Photo Credit: Cricket Scotland
Scotland international Chloe Abel is spending the winter in her home state, Tasmania, continuing her cricket development alongside her university education.
Abel, who made her debut against Italy in the Women’s T20 World Cup Europe Qualifier last month, will be detailing her experiences down under throughout the winter on cricketscotland.com:
I’ve been back in Tasmania for three weeks now, and I’m playing for my hometown club New Town in Hobart, where I’m the First Grade Captain.
We’re two weeks into the new season, although the weather hasn’t been too different to that in the UK at times!
Alongside my cricket, I’m currently doing a bachelor’s degree in nursing at the University of Tasmania, where I’m in the last semester of my third of four years.
It’s interesting sometimes trying to balance being a semi-professional athlete with being a full-time student, but I’m really enjoying it, and it can give me another outlet to escape from cricket when I need it.
Healthcare is something I’ve always been interested in. When I finished school, I initially wanted to do paramedicine, but that would have been difficult as I was playing cricket professionally at that time, so I decided on nursing instead.
My granny was a nurse, and my grandfather was a doctor, so I guess the medical gene runs in the family! I’m just really looking forward to being able to get out in the real world and do my best to help people.
This was the first summer I’d spent in the UK, and it was great to experience playing on the other side of the world, living by yourself, and doing all the things you’d do back home in a different country.
I think it was really good for my personal development and cricket development, and I’ve said to a lot of people that it’s always nice to get away and have a fresh start, and a bit of a clean slate.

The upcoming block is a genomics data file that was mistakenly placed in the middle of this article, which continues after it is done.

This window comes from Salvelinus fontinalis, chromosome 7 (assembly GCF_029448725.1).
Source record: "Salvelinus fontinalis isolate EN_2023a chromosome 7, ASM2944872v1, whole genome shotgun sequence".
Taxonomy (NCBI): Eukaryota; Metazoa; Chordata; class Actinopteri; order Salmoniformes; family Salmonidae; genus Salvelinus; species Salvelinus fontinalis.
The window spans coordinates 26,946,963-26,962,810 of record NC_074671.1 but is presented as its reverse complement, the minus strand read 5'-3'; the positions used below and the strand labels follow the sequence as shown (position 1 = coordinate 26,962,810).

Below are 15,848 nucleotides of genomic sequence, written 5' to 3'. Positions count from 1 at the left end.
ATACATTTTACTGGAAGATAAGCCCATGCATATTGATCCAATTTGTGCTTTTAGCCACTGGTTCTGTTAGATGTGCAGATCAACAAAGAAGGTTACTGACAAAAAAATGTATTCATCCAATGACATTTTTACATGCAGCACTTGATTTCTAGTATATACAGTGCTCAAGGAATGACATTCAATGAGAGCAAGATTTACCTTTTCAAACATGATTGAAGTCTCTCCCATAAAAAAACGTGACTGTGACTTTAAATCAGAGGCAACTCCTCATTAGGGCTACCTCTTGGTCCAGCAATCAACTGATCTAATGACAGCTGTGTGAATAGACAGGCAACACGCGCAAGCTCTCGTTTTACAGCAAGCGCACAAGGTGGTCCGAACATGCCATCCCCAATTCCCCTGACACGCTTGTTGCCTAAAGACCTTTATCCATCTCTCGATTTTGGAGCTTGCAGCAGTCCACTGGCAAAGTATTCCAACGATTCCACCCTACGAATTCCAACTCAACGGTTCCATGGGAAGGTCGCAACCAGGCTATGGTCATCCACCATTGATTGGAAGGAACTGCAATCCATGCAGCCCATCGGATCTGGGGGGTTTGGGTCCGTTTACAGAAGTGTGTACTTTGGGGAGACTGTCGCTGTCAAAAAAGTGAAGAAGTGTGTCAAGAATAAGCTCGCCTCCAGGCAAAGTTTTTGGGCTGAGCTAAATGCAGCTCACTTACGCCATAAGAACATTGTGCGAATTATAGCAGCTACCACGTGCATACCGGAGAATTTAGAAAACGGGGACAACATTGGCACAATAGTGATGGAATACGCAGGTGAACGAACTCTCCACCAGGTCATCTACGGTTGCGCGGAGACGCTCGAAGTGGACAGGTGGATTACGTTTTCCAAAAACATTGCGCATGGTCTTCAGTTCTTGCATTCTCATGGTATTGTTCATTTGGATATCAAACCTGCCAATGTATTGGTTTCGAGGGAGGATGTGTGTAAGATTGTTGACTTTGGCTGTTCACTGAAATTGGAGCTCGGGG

Hobart’s a small place where everyone knows everyone, so being in the UK, especially in London, which is such a vast city, you get that fresh start, people can see my cricket skills for what they are, and I really enjoyed that.
The highlight of the summer was of course making my Scotland debut, which was amazing and emotional.
My Scottish heritage is super important to me and my family, and it was really nice to have my 82-year-old grandmother, a true Glaswegian, fly over with my parents to be there.
To have my cap presented to me by Kathryn Bryce, who I spent a lot of time with in Tasmania the season before, when she played for my team down here, was really special.
They’re such a great group of girls, everyone’s really welcoming, and it was good to play with people like that.
I think it was super good to be able to perform for Scotland, take some wickets, and do my job for the team, so I was super happy from a personal perspective.
From a team perspective, we started off a little bit rocky, but having that trust in the coaches and the process of what we’re trying to do and what we’re trying to achieve was important, and to win the qualifier was a great feeling.
It’s good that the girls are getting across to Spain and playing in a place where they’ve got some good memories from not too long ago, and hopefully they can try and carry that momentum forward into the Ireland series.
It’s brilliant that they’re getting the opportunity to play 50-over cricket, which will only be a positive for everyone’s development. I sent the girls a message to wish them good luck, and I’ll be following closely as best I can!
This piece was written prior to the start of Scotland’s Celtic Challenge series with Ireland.